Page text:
Abstract and Keywords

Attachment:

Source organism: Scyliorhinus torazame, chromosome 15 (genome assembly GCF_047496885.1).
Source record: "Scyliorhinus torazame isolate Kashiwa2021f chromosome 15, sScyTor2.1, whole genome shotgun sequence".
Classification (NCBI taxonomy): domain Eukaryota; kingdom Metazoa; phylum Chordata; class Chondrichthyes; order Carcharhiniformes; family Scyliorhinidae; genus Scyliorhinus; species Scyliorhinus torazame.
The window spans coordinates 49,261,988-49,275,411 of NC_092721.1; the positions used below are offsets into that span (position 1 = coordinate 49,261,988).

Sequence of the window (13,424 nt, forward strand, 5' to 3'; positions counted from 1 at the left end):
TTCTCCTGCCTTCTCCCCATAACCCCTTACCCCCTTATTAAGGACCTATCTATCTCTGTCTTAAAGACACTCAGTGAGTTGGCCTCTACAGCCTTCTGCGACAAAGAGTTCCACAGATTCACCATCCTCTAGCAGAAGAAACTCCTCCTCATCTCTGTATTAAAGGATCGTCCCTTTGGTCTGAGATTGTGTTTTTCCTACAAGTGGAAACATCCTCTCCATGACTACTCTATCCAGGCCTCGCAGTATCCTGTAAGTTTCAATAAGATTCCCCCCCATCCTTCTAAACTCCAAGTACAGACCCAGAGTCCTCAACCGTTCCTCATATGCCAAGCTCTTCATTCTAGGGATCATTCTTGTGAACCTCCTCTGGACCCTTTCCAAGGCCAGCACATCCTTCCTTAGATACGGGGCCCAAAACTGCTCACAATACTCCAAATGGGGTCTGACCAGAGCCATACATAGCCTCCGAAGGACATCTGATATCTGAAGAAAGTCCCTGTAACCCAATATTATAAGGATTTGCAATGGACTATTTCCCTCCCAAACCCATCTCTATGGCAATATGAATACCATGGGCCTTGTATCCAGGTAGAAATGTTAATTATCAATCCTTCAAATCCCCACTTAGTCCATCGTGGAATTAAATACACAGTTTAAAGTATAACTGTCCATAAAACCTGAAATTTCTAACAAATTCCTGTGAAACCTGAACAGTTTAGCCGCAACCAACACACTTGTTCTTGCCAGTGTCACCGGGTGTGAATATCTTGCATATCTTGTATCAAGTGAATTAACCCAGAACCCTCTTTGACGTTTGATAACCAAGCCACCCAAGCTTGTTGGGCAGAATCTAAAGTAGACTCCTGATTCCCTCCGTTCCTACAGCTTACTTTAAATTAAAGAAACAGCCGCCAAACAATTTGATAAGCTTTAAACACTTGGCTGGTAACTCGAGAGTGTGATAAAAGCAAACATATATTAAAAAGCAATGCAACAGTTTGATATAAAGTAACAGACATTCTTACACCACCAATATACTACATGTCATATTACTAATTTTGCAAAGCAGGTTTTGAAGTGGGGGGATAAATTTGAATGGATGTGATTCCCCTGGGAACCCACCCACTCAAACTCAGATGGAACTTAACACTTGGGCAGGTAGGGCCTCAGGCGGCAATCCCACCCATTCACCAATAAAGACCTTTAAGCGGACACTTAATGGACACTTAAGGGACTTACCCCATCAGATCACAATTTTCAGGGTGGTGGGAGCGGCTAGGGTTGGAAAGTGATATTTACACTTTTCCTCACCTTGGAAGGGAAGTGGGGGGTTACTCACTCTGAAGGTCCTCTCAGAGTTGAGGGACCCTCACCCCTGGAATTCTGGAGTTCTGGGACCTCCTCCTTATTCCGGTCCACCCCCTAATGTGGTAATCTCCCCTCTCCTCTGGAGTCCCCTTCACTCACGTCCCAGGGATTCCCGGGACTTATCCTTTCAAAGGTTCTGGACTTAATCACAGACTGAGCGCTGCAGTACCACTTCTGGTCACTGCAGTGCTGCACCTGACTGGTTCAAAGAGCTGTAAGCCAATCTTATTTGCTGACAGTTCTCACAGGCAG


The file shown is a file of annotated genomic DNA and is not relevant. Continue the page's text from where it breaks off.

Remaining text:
Abstract Although most people publicly abhor individual, interpersonal, and institutional forms of racism, racial oppression persists in the United States. This oppression manifests itself in a host of racial inequalities. In this chapter, we define racism and its corollary White privilege and we outline their contemporary expressions. We present the disrupting racism ecological model to describe the multiple and interlocking systems that create and perpetuate racial oppression. We discuss tertiary and social justice prevention-interventions on college campuses that are designed to increase students’ critical consciousness and antiracism action. Next, we review the empirical literature on the influence of diversity courses in general, dialogue courses more specifically, and particular pedagogical practices on developing students’ critical consciousness. Additionally, we review the research supporting the effects of cocurricular diversity experiences such as interracial friendships. We conclude with a discussion of the limitations of the extant research and provide future directions for prevention-intervention researchers.
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